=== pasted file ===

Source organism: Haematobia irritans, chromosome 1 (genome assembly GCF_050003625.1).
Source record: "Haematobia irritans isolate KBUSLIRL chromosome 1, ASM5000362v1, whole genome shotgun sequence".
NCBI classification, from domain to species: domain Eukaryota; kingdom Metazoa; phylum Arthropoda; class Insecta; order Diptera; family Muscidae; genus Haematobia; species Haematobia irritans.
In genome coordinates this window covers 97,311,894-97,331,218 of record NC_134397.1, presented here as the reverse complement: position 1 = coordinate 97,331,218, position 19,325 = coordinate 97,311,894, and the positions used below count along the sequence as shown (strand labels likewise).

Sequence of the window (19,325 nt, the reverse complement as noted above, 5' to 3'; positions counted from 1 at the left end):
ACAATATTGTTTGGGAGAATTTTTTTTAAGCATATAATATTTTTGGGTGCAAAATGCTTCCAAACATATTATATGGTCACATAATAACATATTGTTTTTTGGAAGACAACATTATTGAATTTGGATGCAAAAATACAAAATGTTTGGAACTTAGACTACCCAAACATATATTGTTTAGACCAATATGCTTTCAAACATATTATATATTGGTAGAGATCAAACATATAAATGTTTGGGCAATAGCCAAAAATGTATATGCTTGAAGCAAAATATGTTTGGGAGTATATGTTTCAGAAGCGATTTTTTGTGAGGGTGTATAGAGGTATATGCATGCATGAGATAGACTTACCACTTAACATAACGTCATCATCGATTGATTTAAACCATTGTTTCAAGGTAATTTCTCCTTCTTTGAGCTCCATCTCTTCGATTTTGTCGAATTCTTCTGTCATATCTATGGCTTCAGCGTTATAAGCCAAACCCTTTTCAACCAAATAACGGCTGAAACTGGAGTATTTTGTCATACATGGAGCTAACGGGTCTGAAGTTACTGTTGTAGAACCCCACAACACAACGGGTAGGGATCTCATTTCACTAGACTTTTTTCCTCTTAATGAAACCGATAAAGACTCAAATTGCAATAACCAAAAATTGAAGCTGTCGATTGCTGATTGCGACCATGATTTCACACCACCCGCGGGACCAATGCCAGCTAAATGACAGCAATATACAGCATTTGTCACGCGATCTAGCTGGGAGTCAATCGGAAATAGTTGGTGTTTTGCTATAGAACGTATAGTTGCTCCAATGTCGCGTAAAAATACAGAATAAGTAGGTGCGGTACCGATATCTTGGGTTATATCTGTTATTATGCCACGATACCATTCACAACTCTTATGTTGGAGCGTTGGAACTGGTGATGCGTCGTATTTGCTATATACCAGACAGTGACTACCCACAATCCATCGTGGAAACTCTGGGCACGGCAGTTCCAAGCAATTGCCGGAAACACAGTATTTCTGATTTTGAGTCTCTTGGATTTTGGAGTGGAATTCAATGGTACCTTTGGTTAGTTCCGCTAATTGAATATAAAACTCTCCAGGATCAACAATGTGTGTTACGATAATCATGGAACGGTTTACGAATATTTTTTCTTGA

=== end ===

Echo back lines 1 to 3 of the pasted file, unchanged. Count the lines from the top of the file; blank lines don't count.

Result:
Source organism: Haematobia irritans, chromosome 1 (genome assembly GCF_050003625.1).
Source record: "Haematobia irritans isolate KBUSLIRL chromosome 1, ASM5000362v1, whole genome shotgun sequence".
NCBI classification, from domain to species: domain Eukaryota; kingdom Metazoa; phylum Arthropoda; class Insecta; order Diptera; family Muscidae; genus Haematobia; species Haematobia irritans.